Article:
“Finding Father: Stories From Mennonite Daughters”by Mary Ann LoewenPublished by University of Regina PressReview by Shelley A. Leedahl$21.95 ISBN 9-780889-775909 What do you get when you take fifteen literary daughters writing essays about their Mennonite fathers and combine them in one anthology? You get Finding Father: Stories from Mennonite Daughters-a comprehensive, compassionate, and well-written portrayal of men who were loved for all they were, and forgiven for what they couldn’t be. You get frequent mentions of generosity; the immigrant experience (the journey and the politics that led to it, poverty, language challenges, large families, stoicism); great but often quiet faith; ample encouragement (particularly re: academic aspirations … Mennonites are “people of the book”); music; leadership; eventual illness which led to death; and, frequently, the wish for a more emotionally intimate and physically demonstrative relationship. You also get the personal memories-best delivered through imagistic snapshots-that make each father-daughter relationship unique. Vulnerability is at the heart of memoir, and the talented contributors candidly share both what pleased and pained them in their relationships with their fathers, but as authors and subjects are both Mennonite, “cultural artifacts”-particularly religion, whether the family adhered to the Mennonite Brethren denomination or another-play a key position in…

Rockstar

“Rockstar” by Marny Duncan-Cary, illustrated by Val MokerPublished by Your Nickel’s Worth PublishingReview by Shelley A. Leedahl$14.95 ISBN 9-781988-78383 Southern Saskatchewan musician and writer Marny Duncan-Cary has capitalized on her complementary talents: she’s taken the lyrics from a song she wrote in 2002 and has used them as the text for an illustrated book in 2019. It’s a formula she’s successfully employed before (ie: her book/song Who’s That Man? earned a silver medal in the Moonbeam Children’s Book Awards in 2010). This time the four-time Saskatchewan Country Music Award winner has transformed her song “Rockstar,” and along with vividly-colourful, full-bleed illustrations by artist Val Moker, Duncan-Cary has produced a lively song readers can hold in their hands. When one is both a dedicated artist (in any genre) who works from home and a devoted mother, juggling the necessary “me” time and family time can be a serious challenge. (I’ve been there myself; my own answer was to carve a week or two out of every year to “retreat” and work on my writing while my children were young.) In her softcover book “Rockstar,” Duncan-Cary exposes the everyday demands of children, like “Mom, can you get me some juice?” and “Mom,…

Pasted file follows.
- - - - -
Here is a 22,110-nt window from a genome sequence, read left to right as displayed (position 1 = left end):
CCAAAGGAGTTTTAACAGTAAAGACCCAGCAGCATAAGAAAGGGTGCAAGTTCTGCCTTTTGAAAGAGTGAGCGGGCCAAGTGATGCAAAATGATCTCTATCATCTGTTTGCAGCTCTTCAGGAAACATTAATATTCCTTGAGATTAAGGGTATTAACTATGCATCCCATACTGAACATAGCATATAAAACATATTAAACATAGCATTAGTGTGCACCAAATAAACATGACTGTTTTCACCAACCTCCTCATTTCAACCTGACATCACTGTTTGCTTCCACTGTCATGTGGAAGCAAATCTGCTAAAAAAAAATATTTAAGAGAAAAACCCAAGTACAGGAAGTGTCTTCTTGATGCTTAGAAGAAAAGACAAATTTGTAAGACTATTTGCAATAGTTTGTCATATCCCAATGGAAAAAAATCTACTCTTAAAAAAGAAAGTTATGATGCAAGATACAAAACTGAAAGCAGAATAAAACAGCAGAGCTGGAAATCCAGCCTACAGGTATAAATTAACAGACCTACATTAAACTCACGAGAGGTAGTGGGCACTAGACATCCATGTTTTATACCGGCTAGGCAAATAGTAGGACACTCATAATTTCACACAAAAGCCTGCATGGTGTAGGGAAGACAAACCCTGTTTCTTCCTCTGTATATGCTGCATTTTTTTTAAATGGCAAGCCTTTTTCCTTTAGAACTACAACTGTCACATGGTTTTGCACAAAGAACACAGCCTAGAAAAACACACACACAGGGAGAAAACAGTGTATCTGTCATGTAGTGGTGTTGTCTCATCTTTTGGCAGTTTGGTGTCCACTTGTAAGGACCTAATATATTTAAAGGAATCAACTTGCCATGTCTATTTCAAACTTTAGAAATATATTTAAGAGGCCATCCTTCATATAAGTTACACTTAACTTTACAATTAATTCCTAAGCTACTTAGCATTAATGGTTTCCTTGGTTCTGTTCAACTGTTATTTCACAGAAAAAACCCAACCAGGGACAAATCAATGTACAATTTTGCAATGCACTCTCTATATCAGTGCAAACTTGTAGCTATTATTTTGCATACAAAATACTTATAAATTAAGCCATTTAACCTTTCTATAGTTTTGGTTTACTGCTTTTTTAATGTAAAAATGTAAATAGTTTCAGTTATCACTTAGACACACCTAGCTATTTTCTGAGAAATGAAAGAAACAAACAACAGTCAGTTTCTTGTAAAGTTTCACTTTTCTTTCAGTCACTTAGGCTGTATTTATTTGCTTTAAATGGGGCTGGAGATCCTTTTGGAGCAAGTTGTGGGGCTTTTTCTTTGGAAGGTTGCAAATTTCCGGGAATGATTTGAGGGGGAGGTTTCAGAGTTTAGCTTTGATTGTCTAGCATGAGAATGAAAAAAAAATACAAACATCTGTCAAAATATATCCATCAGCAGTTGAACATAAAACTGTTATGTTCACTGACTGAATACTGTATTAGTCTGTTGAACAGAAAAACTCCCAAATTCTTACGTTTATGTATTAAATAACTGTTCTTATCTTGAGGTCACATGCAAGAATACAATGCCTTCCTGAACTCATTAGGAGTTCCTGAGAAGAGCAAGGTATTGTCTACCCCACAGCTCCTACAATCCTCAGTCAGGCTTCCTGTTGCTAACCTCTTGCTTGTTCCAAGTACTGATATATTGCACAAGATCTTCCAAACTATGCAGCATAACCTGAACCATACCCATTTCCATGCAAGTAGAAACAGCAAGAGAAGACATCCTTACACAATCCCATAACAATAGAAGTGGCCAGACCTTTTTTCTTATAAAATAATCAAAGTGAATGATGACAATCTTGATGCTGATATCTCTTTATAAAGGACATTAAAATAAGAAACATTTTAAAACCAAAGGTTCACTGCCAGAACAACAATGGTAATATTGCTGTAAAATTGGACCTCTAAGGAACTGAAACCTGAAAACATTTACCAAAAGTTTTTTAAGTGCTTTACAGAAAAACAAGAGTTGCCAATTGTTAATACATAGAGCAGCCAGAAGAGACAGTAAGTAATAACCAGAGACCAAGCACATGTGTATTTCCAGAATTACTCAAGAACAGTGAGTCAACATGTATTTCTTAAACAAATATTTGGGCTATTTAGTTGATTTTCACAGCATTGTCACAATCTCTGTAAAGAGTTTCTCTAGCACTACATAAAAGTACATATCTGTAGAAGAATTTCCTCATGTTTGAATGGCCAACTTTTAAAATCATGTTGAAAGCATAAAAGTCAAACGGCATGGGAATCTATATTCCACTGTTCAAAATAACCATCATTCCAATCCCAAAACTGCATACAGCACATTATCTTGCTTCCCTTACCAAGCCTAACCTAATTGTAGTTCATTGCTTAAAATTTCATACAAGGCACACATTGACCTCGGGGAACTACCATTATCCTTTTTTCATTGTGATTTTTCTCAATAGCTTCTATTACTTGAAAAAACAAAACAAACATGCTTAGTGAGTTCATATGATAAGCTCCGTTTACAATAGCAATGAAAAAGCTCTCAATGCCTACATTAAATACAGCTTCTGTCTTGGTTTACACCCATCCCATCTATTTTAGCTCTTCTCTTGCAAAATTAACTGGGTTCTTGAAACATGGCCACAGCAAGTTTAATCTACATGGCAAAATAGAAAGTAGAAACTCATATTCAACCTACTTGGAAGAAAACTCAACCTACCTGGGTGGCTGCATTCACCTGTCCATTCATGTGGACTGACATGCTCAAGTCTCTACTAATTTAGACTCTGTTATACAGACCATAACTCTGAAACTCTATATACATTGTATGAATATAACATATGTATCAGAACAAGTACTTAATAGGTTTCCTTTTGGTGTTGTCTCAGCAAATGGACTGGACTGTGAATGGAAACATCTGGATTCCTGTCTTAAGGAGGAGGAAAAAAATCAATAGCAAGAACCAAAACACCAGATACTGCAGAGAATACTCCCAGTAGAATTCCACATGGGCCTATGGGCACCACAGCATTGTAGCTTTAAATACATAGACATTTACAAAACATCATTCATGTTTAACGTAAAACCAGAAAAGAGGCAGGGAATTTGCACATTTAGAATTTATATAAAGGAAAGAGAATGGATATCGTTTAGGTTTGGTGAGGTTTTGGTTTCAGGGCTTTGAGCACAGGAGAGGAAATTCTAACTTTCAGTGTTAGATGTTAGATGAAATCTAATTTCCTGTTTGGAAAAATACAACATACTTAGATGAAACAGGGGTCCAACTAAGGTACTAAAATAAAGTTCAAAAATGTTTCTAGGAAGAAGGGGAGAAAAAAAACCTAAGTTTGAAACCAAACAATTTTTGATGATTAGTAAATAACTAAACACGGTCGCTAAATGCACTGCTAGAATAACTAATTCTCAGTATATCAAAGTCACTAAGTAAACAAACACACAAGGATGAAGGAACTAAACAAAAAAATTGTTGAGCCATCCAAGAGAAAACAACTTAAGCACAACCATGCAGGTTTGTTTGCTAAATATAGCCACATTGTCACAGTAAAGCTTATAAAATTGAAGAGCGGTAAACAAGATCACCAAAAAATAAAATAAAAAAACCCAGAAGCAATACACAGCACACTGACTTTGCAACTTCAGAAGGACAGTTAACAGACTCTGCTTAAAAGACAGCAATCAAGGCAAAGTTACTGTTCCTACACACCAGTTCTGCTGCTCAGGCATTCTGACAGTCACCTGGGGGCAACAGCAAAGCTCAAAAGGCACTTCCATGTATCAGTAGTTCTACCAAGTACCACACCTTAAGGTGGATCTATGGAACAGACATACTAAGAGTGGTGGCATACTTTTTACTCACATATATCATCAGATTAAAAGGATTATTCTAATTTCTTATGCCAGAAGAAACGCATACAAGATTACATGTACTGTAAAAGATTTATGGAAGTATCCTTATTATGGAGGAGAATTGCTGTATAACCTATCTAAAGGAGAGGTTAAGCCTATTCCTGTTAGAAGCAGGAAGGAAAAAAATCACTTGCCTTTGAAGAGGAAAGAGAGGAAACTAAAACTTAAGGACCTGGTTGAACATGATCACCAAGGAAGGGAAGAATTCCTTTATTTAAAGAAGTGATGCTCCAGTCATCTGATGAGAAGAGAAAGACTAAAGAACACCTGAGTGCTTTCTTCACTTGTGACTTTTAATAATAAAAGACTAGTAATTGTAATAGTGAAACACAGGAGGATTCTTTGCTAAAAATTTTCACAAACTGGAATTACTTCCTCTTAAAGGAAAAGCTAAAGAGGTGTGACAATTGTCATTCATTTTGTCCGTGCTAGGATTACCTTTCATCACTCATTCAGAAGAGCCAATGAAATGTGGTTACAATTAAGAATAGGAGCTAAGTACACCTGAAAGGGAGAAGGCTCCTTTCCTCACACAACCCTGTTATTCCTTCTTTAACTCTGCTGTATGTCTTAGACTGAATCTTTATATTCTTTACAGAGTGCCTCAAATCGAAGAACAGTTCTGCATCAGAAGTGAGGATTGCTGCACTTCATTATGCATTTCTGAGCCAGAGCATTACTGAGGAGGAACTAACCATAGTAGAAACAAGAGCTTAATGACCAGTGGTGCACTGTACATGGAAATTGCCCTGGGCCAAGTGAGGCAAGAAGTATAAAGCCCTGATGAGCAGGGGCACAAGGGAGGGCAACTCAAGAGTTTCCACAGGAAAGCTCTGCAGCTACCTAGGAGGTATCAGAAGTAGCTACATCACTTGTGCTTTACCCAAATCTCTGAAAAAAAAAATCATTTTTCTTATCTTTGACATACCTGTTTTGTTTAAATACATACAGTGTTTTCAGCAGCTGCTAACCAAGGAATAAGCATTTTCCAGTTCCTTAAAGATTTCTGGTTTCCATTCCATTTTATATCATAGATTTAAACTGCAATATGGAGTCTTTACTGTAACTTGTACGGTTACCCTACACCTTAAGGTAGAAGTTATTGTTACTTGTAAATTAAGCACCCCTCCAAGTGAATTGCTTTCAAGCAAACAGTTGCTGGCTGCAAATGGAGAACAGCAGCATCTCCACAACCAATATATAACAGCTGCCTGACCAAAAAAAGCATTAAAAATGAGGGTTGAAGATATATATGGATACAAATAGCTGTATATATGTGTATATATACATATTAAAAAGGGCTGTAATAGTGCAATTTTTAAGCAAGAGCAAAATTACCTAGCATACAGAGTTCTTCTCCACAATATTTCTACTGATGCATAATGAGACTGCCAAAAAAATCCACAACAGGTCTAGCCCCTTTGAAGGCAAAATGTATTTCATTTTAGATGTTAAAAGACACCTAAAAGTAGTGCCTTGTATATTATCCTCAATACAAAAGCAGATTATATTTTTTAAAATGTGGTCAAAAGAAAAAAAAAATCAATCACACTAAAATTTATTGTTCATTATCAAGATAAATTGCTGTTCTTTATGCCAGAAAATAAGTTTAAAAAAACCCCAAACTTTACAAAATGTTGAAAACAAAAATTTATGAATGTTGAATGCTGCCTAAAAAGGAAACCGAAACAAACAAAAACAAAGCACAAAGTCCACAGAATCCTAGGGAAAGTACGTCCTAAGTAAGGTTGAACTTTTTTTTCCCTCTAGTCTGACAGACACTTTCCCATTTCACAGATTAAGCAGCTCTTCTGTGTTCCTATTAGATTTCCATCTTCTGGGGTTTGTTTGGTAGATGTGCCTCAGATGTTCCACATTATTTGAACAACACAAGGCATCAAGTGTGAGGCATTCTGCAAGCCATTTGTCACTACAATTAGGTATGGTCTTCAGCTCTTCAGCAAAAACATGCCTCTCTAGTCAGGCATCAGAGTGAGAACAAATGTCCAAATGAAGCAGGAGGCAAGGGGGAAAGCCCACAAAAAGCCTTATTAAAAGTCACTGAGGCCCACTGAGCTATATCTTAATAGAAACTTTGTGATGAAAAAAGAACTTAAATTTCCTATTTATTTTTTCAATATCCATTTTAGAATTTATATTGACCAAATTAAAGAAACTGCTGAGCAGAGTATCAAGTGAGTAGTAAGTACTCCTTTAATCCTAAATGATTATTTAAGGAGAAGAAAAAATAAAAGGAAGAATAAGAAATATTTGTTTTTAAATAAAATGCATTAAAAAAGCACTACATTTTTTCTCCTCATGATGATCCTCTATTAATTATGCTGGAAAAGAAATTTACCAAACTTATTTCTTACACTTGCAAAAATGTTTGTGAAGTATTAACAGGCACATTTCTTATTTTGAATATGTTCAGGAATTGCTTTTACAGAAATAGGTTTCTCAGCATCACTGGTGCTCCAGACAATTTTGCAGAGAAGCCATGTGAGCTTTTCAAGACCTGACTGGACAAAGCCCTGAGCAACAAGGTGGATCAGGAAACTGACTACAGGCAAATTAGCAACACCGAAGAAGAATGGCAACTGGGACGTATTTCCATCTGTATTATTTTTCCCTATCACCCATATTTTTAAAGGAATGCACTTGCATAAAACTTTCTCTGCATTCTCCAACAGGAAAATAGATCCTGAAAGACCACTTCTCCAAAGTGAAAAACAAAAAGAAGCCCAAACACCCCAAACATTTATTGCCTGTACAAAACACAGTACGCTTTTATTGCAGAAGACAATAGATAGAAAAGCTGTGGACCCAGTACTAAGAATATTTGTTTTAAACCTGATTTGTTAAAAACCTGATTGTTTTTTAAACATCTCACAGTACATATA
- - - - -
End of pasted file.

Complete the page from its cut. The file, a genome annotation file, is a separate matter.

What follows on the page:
Learning to Die

“Learning to Die: Wisdom in the Age of Climate Crisis”Published by University of Regina PressReview by Shelley A. Leedahl$19.95 ISBN 9-780889-775633 Not many writers get their books blurbed by Margaret Atwood, but BC writers and scholars Robert Bringhurst and Jan Zwicky earned that honour with their small and powerful hat-trick of essays, Learning to Die: Wisdom in the Age of Climate Crisis. These “Truth-filled mediations about grace in the face of mortality” (Atwood) are well-researched, highly educational, and eminently thought-provoking warnings about the fate of our world and species. Bringhurst authored the first essay, “The Mind of the Wild”. He maintains that there’s much we should – but have not – learned from “the wild,” which “is in control of itself and has room within it for humans but does not need and cannot tolerate human domination”. What’s this wild he speaks of? “Everything that grows and breeds and functions without supervision or imposed control,” or, more succinctly, “earth living its life to the full”. Bringhurst argues that humans are essentially committing suicide with our attempts to ““tame” the already “sane” natural world. What makes this essay so remarkable is the combination of exceptional writing, science (ie: the role cyanobacteria…

Hear Me
H.R. Hobbs / 8 February 2019